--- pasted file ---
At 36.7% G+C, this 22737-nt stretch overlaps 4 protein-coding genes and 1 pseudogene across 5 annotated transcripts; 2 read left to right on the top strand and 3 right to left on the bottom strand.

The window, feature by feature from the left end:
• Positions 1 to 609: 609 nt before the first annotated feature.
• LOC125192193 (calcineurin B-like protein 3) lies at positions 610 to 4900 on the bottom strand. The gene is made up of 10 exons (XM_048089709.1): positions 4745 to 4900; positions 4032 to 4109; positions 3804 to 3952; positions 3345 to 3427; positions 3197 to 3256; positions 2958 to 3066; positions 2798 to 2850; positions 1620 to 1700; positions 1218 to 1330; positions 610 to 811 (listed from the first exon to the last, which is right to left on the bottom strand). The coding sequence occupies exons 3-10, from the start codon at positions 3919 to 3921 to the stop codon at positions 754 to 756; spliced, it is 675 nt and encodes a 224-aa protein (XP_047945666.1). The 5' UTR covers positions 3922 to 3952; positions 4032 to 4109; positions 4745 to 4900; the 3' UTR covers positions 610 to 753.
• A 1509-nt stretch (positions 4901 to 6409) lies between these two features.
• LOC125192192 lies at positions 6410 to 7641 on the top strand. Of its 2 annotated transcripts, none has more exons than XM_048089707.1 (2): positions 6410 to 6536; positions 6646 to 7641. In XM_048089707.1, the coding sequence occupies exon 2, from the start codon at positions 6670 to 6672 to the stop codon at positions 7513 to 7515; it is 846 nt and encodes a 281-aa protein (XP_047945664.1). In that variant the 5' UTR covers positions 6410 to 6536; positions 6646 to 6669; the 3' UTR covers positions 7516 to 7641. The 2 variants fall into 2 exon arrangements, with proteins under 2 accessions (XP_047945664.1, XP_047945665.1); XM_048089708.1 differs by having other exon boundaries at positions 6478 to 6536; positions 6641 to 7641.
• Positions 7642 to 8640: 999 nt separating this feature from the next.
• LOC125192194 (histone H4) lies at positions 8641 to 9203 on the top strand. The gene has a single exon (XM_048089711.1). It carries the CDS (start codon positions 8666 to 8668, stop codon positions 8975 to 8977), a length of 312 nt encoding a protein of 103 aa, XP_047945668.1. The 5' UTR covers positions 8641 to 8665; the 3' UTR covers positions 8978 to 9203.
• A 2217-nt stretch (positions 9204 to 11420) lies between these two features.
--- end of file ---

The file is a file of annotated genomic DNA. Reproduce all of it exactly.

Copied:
At 36.7% G+C, this 22737-nt stretch overlaps 4 protein-coding genes and 1 pseudogene across 5 annotated transcripts; 2 read left to right on the top strand and 3 right to left on the bottom strand.

The window, feature by feature from the left end:
• Positions 1 to 609: 609 nt before the first annotated feature.
• LOC125192193 (calcineurin B-like protein 3) lies at positions 610 to 4900 on the bottom strand. The gene is made up of 10 exons (XM_048089709.1): positions 4745 to 4900; positions 4032 to 4109; positions 3804 to 3952; positions 3345 to 3427; positions 3197 to 3256; positions 2958 to 3066; positions 2798 to 2850; positions 1620 to 1700; positions 1218 to 1330; positions 610 to 811 (listed from the first exon to the last, which is right to left on the bottom strand). The coding sequence occupies exons 3-10, from the start codon at positions 3919 to 3921 to the stop codon at positions 754 to 756; spliced, it is 675 nt and encodes a 224-aa protein (XP_047945666.1). The 5' UTR covers positions 3922 to 3952; positions 4032 to 4109; positions 4745 to 4900; the 3' UTR covers positions 610 to 753.
• A 1509-nt stretch (positions 4901 to 6409) lies between these two features.
• LOC125192192 lies at positions 6410 to 7641 on the top strand. Of its 2 annotated transcripts, none has more exons than XM_048089707.1 (2): positions 6410 to 6536; positions 6646 to 7641. In XM_048089707.1, the coding sequence occupies exon 2, from the start codon at positions 6670 to 6672 to the stop codon at positions 7513 to 7515; it is 846 nt and encodes a 281-aa protein (XP_047945664.1). In that variant the 5' UTR covers positions 6410 to 6536; positions 6646 to 6669; the 3' UTR covers positions 7516 to 7641. The 2 variants fall into 2 exon arrangements, with proteins under 2 accessions (XP_047945664.1, XP_047945665.1); XM_048089708.1 differs by having other exon boundaries at positions 6478 to 6536; positions 6641 to 7641.
• Positions 7642 to 8640: 999 nt separating this feature from the next.
• LOC125192194 (histone H4) lies at positions 8641 to 9203 on the top strand. The gene has a single exon (XM_048089711.1). It carries the CDS (start codon positions 8666 to 8668, stop codon positions 8975 to 8977), a length of 312 nt encoding a protein of 103 aa, XP_047945668.1. The 5' UTR covers positions 8641 to 8665; the 3' UTR covers positions 8978 to 9203.
• A 2217-nt stretch (positions 9204 to 11420) lies between these two features.